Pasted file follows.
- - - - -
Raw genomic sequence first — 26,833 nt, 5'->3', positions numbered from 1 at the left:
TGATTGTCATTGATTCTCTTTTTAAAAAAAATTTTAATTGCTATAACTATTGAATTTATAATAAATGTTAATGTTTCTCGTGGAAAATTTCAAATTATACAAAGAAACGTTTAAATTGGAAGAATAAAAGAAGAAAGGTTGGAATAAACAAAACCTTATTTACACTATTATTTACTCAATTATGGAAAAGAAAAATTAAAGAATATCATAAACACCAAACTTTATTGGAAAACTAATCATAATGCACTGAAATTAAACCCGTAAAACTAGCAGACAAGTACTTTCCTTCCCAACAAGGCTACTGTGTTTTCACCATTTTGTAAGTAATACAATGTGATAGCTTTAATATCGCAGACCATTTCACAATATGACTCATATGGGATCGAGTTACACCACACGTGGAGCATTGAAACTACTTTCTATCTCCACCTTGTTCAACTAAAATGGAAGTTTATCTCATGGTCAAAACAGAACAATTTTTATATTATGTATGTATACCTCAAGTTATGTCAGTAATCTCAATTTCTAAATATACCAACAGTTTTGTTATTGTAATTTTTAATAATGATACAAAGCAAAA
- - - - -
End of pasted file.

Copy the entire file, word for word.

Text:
Raw genomic sequence first — 26,833 nt, 5'->3', positions numbered from 1 at the left:
TGATTGTCATTGATTCTCTTTTTAAAAAAAATTTTAATTGCTATAACTATTGAATTTATAATAAATGTTAATGTTTCTCGTGGAAAATTTCAAATTATACAAAGAAACGTTTAAATTGGAAGAATAAAAGAAGAAAGGTTGGAATAAACAAAACCTTATTTACACTATTATTTACTCAATTATGGAAAAGAAAAATTAAAGAATATCATAAACACCAAACTTTATTGGAAAACTAATCATAATGCACTGAAATTAAACCCGTAAAACTAGCAGACAAGTACTTTCCTTCCCAACAAGGCTACTGTGTTTTCACCATTTTGTAAGTAATACAATGTGATAGCTTTAATATCGCAGACCATTTCACAATATGACTCATATGGGATCGAGTTACACCACACGTGGAGCATTGAAACTACTTTCTATCTCCACCTTGTTCAACTAAAATGGAAGTTTATCTCATGGTCAAAACAGAACAATTTTTATATTATGTATGTATACCTCAAGTTATGTCAGTAATCTCAATTTCTAAATATACCAACAGTTTTGTTATTGTAATTTTTAATAATGATACAAAGCAAAA